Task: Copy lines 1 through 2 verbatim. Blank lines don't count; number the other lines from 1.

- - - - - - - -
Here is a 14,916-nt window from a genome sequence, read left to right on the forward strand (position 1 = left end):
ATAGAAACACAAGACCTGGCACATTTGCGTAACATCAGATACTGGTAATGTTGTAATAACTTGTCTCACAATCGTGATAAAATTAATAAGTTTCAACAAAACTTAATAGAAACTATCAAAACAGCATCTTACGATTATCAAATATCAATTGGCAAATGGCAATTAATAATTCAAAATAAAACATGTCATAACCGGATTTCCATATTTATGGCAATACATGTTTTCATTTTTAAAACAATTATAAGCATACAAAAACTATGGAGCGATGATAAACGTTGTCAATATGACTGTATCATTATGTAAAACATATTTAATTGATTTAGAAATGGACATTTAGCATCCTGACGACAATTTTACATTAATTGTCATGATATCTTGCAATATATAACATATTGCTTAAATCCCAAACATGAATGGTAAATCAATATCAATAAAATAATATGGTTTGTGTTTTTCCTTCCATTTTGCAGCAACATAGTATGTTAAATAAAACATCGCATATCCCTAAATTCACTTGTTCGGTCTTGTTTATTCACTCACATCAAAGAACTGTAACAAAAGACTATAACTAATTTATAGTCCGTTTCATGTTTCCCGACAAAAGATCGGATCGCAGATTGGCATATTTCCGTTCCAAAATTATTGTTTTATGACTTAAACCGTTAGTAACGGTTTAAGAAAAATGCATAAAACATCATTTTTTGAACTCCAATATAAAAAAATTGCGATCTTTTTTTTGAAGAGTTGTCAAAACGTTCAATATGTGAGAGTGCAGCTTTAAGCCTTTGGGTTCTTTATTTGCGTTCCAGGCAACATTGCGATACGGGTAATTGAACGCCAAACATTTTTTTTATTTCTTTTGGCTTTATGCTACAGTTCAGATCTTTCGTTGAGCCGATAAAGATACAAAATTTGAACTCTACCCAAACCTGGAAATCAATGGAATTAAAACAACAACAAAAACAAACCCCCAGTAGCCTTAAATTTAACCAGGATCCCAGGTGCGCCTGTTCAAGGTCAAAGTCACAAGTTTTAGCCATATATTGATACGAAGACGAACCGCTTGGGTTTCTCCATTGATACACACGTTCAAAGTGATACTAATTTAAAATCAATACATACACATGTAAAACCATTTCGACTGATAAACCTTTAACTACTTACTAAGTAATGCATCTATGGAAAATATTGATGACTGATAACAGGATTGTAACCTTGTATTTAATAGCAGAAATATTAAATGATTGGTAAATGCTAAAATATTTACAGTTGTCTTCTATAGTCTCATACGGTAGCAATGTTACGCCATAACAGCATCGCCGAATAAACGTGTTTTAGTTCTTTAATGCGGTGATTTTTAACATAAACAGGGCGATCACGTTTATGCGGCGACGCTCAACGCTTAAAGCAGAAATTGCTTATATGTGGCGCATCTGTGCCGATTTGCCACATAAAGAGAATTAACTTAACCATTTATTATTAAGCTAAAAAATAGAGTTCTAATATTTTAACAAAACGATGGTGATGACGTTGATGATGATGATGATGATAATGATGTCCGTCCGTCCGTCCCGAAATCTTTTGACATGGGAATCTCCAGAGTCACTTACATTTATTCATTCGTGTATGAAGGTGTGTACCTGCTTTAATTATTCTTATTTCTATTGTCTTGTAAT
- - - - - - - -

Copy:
Here is a 14,916-nt window from a genome sequence, read left to right on the forward strand (position 1 = left end):
ATAGAAACACAAGACCTGGCACATTTGCGTAACATCAGATACTGGTAATGTTGTAATAACTTGTCTCACAATCGTGATAAAATTAATAAGTTTCAACAAAACTTAATAGAAACTATCAAAACAGCATCTTACGATTATCAAATATCAATTGGCAAATGGCAATTAATAATTCAAAATAAAACATGTCATAACCGGATTTCCATATTTATGGCAATACATGTTTTCATTTTTAAAACAATTATAAGCATACAAAAACTATGGAGCGATGATAAACGTTGTCAATATGACTGTATCATTATGTAAAACATATTTAATTGATTTAGAAATGGACATTTAGCATCCTGACGACAATTTTACATTAATTGTCATGATATCTTGCAATATATAACATATTGCTTAAATCCCAAACATGAATGGTAAATCAATATCAATAAAATAATATGGTTTGTGTTTTTCCTTCCATTTTGCAGCAACATAGTATGTTAAATAAAACATCGCATATCCCTAAATTCACTTGTTCGGTCTTGTTTATTCACTCACATCAAAGAACTGTAACAAAAGACTATAACTAATTTATAGTCCGTTTCATGTTTCCCGACAAAAGATCGGATCGCAGATTGGCATATTTCCGTTCCAAAATTATTGTTTTATGACTTAAACCGTTAGTAACGGTTTAAGAAAAATGCATAAAACATCATTTTTTGAACTCCAATATAAAAAAATTGCGATCTTTTTTTTGAAGAGTTGTCAAAACGTTCAATATGTGAGAGTGCAGCTTTAAGCCTTTGGGTTCTTTATTTGCGTTCCAGGCAACATTGCGATACGGGTAATTGAACGCCAAACATTTTTTTTATTTCTTTTGGCTTTATGCTACAGTTCAGATCTTTCGTTGAGCCGATAAAGATACAAAATTTGAACTCTACCCAAACCTGGAAATCAATGGAATTAAAACAACAACAAAAACAAACCCCCAGTAGCCTTAAATTTAACCAGGATCCCAGGTGCGCCTGTTCAAGGTCAAAGTCACAAGTTTTAGCCATATATTGATACGAAGACGAACCGCTTGGGTTTCTCCATTGATACACACGTTCAAAGTGATACTAATTTAAAATCAATACATACACATGTAAAACCATTTCGACTGATAAACCTTTAACTACTTACTAAGTAATGCATCTATGGAAAATATTGATGACTGATAACAGGATTGTAACCTTGTATTTAATAGCAGAAATATTAAATGATTGGTAAATGCTAAAATATTTACAGTTGTCTTCTATAGTCTCATACGGTAGCAATGTTACGCCATAACAGCATCGCCGAATAAACGTGTTTTAGTTCTTTAATGCGGTGATTTTTAACATAAACAGGGCGATCACGTTTATGCGGCGACGCTCAACGCTTAAAGCAGAAATTGCTTATATGTGGCGCATCTGTGCCGATTTGCCACATAAAGAGAATTAACTTAACCATTTATTATTAAGCTAAAAAATAGAGTTCTAATATTTTAACAAAACGATGGTGATGACGTTGATGATGATGATGATGATAATGATGTCCGTCCGTCCGTCCCGAAATCTTTTGACATGGGAATCTCCAGAGTCACTTACATTTATTCATTCGTGTATGAAGGTGTGTACCTGCTTTAATTATTCTTATTTCTATTGTCTTGTAAT